Most of the 21st century has fallen short of expectations to date (Where's my rocket-propelled car? What about my household robot?), but I did manage to drag one part of my home out of the 20th century with two weeks to spare. After years of writing articles about fast Internet access, and whining about the limited availability of it, I got a broadband connection at home last month.
This slice of the 21st century, in the form of a DSL (digital subscriber line) account, costs me $60 a month. At $20 more than what I used to spend on a second phone line and a regular Internet account, it's money well spent. (Cable modems weren't an option; I didn't want to have my Internet provider dictated to me by the cable company, and I had recently canceled my cable-TV service out of frustration at its latest rate increase and my inability to watch enough TV to justify that cost.)
I started my broadband shopping by picking an Internet provider. My fairly arcane criteria (shell-account access, a reliable newsgroup server) led me to a couple of providers affiliated with Covad Communications Corp.; I picked the one with the cheaper setup and more favorable user recommendations on the DSLReports site (http://www.dslreports.com).
The actual installation went shockingly quickly: I placed my order the week of Thanksgiving, and by Dec. 17 everything was done. (It's possible my provider was trying to suck up to the press, although I've only used my home phone and home e-mail account to communicate with the folks there.) Most of the hard work took place on one Friday afternoon, when Covad's technician tackled the actual rewiring. After I picked which outlet to have blessed with DSL, Jeff the installer started by removing the phone switchplate to noodle around with the wiring behind it, then went downstairs to do the same in my building's master phone closet.
A few minutes later, Jeff returned, looking grim, and reported, "We've got a problem." I cursed inwardly and wondered what technical glitch had sandbagged my connection. He continued: "My truck's in a tow-away zone." I spent most of the next hour as a human shield in the front seat of his Chevy, napping and watching the sun set.
Back upstairs, with his wire work finished, he plugged a tester into the DSL outlet; we heard a cleaner version of modem static, punctuated by a staccato series of beeps. "That's it," he pronounced. He plugged in the Ethernet bridge--a book-size box that connects the computer to the DSL jack--verified the connection on his laptop and left me to my own devices. A quick trip to the nearest office-supply store and I had length of ugly gray "Cat 5" cable snaking along one wall, making my room look more like Dilbert's cubicle than usual. (I have yet to find anybody selling Ethernet cable in plain white; perhaps Crate and Barrel or Ikea will step in to meet this demand.)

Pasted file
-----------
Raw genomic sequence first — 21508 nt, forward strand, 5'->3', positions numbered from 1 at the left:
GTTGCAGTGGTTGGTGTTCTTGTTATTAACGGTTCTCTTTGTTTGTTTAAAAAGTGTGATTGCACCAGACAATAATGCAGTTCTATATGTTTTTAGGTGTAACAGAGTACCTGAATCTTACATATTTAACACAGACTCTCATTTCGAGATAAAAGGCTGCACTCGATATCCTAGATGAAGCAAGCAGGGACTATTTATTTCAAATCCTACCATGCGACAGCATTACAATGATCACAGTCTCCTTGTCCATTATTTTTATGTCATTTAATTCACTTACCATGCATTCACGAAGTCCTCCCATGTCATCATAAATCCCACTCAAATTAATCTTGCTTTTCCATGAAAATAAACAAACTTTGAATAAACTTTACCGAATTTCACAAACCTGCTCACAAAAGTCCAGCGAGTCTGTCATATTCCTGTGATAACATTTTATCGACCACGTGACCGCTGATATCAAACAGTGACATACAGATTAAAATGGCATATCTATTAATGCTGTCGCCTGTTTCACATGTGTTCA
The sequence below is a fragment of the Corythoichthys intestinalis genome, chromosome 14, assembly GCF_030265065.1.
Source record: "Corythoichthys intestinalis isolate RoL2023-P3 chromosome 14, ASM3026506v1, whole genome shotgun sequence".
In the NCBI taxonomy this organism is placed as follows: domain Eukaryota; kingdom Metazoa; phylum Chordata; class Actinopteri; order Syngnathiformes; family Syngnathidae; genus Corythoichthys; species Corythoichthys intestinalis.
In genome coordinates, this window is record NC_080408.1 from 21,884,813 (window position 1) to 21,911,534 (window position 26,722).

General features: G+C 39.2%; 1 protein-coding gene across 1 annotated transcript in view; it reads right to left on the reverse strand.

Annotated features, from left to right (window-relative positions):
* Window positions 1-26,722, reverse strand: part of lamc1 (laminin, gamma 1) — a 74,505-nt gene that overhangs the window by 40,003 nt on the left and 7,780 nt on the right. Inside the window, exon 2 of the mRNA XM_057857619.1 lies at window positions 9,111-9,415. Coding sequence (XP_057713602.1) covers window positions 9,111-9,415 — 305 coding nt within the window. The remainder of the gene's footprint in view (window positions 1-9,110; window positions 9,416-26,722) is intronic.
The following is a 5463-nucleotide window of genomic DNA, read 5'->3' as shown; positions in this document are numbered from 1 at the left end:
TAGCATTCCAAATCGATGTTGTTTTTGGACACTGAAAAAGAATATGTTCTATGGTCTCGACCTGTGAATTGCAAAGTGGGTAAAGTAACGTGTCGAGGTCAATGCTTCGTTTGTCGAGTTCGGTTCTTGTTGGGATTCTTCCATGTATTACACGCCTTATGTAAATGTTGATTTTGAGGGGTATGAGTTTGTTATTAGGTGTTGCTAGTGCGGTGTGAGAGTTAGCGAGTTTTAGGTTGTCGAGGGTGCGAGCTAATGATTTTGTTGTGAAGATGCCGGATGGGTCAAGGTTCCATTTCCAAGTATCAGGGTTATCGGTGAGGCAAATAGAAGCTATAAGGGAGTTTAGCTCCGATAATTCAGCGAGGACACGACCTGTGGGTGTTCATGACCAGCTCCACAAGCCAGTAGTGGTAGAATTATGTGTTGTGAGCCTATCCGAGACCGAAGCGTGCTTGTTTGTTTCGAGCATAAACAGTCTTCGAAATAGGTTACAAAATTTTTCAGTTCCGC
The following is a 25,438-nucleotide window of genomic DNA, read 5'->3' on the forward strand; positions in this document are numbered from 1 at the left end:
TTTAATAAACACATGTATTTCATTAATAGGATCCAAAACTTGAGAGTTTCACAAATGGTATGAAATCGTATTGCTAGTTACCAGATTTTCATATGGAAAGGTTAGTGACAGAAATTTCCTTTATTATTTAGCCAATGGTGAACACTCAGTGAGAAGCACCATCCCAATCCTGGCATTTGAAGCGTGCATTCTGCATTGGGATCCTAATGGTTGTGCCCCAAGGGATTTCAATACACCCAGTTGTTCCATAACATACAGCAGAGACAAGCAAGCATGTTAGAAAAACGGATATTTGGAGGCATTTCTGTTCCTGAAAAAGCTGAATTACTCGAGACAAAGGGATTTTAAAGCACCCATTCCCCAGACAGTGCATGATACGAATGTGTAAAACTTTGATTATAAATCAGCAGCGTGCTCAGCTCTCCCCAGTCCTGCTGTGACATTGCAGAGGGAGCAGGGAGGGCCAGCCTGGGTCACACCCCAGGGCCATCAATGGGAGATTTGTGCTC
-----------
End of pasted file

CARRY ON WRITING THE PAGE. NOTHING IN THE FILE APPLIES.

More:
With all the wiring set up, it was time to get this thing rolling. Having earlier set up my Mac with the required configuration data, I opened my e-mail program--and it worked! My recollections of what happened next are unclear; I may have jumped up and down to celebrate.
Yes, DSL is fast. Not blindingly so, at "only" 384 kilobits per second, but fast enough. While the Web as a whole is not stunningly accelerated, individual images bloom on the screen pleasingly quickly. And the first file download via DSL yielded a minor epiphany as I watched the download-speed indicator build up as usual to the 4-kilobytes-per-second speed limit of my old 33.6 kbps modem--then smoothly, effortlessly, swiftly powered up to 39k per second.
This kind of tractor beam is convenient. Large downloads are no longer an obstacle: "Oh, it's only a new Web browser." It's reinvigorated my MP3 listening, as I can now download a song in much less time than it takes to listen to it. And it's led me to rediscover streaming audio and video. Watching TV over the Net is still annoying, but listening to radio stations online is not. Unfortunately, most of the streaming audio out there is only available in a low-fi format, optimized for modem playback, so instead of AM radio with a lot of dropouts, I have rock-steady, static-free AM radio.
Still, the sound is good enough to make me want to hook up some better speakers to my computer. Once I add those, I'm likely to listen to the spineless programming of most commercial radio even less than I do now.
(With this easy access comes a greater risk of having one's computer hacked by outsiders. Security is a topic for another column entirely; for now, suffice it to say I'm glad I use a Mac at home, which--properly configured--is resistant to most intrusion.)
But the big improvement of DSL is not the speed, but simply having the Internet available full time, without fear of a dropped modem connection or timeout. It's like the phone or electricity: If I want to look up a phone number, get a map, send an e-mail or whatever, I simply walk over to the computer and do it. As a result, I'm now putting it in its sleep mode instead of shutting it off (if only its hard drive made less noise when it's awake). It's becoming more like an appliance that gets used throughout the day, not a specialized utensil only turned on for part of the day. That's no big deal; the computer industry has only been striving for this goal for the past 20 years.
Living with technology, or trying to? E-mail Rob Pegoraro at firstname.lastname@example.org.
Rob Pegoraro, having recently survived the Consumer Electronics Show in Las Vegas, talks about the expanding universe of digital gadgets at 1 p.m. today. To join, visit www.washingtonpost.com/liveonline.